Some insurers in Europe see investment opportunities in Asian bonds in the wake of Covid-19, but others say they are put off by Asian currencies having weakened against the euro. Private equity is another major area of focus in the fallout from the pandemic.

Karl Chappell, director of asset management at the UK’s Resolution Life Group, said he sees a chance for opportunistic investment in the coming months into Asian credit markets. The insurer had been relatively lightly invested in such assets over the last two years owing to narrowing spreads. 

“Looking ahead [the market] will be very volatile,” Chappell said, speaking on Monday (September 14) at a virtual conference on managing assets for insurers hosted by the Financial Times.

The insurer, which manages legacy life portfolios, has been concentrating its global bond investing on higher-yielding debt globally, especially through actively managed mandates, he added.

Nicolas Moreau, HSBC

Nicolas Moreau, chief executive of HSBC Global Asset Management, said he sees large opportunities in Asian junk bonds. Current yields overestimate the likelihood of future defaults in a region that had weathered the crisis relatively well, he argued during a separate session at the FT event.

However, Jose Luis Jimenez, CIO of Spanish insurer Mapfre, said Asian currency weakening against the euro was limiting his firm’s appetite for Asian assets.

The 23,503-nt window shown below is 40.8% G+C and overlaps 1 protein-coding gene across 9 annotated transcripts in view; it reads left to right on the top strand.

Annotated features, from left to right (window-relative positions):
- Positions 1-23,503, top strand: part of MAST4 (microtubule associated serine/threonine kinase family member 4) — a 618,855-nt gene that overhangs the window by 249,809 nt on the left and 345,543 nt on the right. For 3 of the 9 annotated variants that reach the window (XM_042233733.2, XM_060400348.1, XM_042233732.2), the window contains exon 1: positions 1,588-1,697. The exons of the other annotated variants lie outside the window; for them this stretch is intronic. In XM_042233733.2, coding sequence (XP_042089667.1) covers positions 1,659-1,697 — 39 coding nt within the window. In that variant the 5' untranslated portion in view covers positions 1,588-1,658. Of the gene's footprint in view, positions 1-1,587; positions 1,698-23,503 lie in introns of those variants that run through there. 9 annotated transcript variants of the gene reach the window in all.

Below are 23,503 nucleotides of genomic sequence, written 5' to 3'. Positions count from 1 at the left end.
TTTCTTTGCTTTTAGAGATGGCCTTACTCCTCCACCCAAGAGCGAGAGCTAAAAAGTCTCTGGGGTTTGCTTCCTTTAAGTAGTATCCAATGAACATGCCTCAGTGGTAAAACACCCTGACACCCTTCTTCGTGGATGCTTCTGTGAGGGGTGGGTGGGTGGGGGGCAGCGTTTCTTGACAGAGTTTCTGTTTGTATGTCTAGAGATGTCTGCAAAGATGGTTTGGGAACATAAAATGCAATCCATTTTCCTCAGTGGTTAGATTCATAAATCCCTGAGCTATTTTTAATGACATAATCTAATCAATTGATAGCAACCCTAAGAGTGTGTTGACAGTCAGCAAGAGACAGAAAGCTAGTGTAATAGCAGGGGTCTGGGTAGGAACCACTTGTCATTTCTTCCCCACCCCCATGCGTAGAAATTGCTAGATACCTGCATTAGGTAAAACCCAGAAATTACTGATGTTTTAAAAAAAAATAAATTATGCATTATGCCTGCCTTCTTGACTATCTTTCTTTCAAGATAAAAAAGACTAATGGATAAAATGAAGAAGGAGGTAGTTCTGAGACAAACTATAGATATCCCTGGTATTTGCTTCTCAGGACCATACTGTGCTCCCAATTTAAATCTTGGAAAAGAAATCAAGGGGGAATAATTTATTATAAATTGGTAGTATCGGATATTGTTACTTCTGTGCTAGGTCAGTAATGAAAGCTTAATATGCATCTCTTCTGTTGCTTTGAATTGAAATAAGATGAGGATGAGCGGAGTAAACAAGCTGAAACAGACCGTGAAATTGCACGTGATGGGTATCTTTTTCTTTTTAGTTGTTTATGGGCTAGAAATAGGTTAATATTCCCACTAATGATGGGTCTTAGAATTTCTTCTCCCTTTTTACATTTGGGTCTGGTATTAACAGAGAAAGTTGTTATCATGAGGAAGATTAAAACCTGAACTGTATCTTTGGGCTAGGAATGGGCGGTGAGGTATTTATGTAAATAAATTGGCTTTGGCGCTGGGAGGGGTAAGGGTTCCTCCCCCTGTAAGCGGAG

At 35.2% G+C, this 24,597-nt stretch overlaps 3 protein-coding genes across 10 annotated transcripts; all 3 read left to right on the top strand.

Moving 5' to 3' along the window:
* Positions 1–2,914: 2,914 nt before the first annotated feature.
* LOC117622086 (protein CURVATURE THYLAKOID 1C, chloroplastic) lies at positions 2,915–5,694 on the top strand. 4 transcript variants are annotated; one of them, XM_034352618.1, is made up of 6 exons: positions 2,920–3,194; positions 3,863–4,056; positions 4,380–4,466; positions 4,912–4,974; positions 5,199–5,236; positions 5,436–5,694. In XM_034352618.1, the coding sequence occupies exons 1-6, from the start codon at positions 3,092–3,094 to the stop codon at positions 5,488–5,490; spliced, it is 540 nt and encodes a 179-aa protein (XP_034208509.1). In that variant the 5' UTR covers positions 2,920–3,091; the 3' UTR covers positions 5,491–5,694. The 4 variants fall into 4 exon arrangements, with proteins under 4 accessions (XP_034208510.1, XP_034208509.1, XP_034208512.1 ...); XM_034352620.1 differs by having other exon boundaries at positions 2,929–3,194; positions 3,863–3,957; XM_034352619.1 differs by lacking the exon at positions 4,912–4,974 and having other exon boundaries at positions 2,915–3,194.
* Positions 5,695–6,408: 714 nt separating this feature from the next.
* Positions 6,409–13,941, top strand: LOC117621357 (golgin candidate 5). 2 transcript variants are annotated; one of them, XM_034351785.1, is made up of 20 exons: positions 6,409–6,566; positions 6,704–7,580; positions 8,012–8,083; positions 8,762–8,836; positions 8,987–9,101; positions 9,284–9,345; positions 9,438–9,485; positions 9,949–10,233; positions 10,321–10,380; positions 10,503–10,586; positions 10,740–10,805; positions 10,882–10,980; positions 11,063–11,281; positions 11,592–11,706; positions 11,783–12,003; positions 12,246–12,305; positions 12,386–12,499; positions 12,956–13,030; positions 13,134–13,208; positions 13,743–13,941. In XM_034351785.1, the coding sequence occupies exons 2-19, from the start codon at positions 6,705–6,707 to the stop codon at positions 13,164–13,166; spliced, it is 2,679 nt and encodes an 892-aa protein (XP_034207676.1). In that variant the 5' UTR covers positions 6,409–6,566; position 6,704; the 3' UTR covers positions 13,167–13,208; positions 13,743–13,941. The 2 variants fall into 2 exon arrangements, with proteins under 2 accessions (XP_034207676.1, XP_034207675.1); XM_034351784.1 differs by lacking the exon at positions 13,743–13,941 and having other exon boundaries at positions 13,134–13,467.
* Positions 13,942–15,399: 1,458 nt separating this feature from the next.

Investment gains in Asia may be cancelled out by Asian currencies, especially those pegged to the US dollar, weakening against the euro, he noted during the same event. The greenback has fallen 10% against the European single currency since March 20, and other Asian currencies have weakened too; for instance, the yen has dropped 11% against the euro since May 6.

“Even if you get a 5% or 8% return in local currency,” said Jimenez, “it doesn’t make sense to do such an investment if you are going to lose by the currency effect.”

That said, he sees some opportunity in Japan, pointing to the $6 billion investment into some of the country's largest financial groups by famed allocator Warren Buffett in August as evidence of interest in the country. “And if Japan does well we can see the effect coming across the Pacific rim,” Jimenez said.

PRIVATE EQUITY PUSH

As for other asset classes, Resolution Life is invested in Asian private equity funds as part of its wider allocation, he added. It has made considerable commitments to the asset class over the last two years he said, much of which managers had not yet drawn down.

Jose Luis Jimenez, Mapfre

Mapfre has also been adding exposure to private equity, especially in the secondary market and in niche sectors, funding the allocations with maturing sovereign bonds. “Thanks to the crisis, we are seeing better prices to jump in [at],” he said.

The insurer is also increasing its allocations to commercial real estate, especially offices, in the US and Europe – although not in Asia - to take advantage of cheap prices from forced sellers.

This is despite widespread investor concerns that the office property sector will suffer as many workers end up working from home more post-pandemic and companies consequently need less square footage. 

“Big companies and HNWIs have been forced to sell to create liquidity, something already seen in some markets” Jimenez said, adding that this could be to pay back debt or restructure businesses.

He said he was confident of returns of 2.5% to 3% in prime locations in the main European cities, which are particularly attractive locations for Mapfre because its liabilities are in euros. Jimenez expects such opportunities to emerge by the first half of 2021.

This article has been updated to clarify that Resolution Life is interested in Asian investment grade bonds. It does not invest in high yield debt.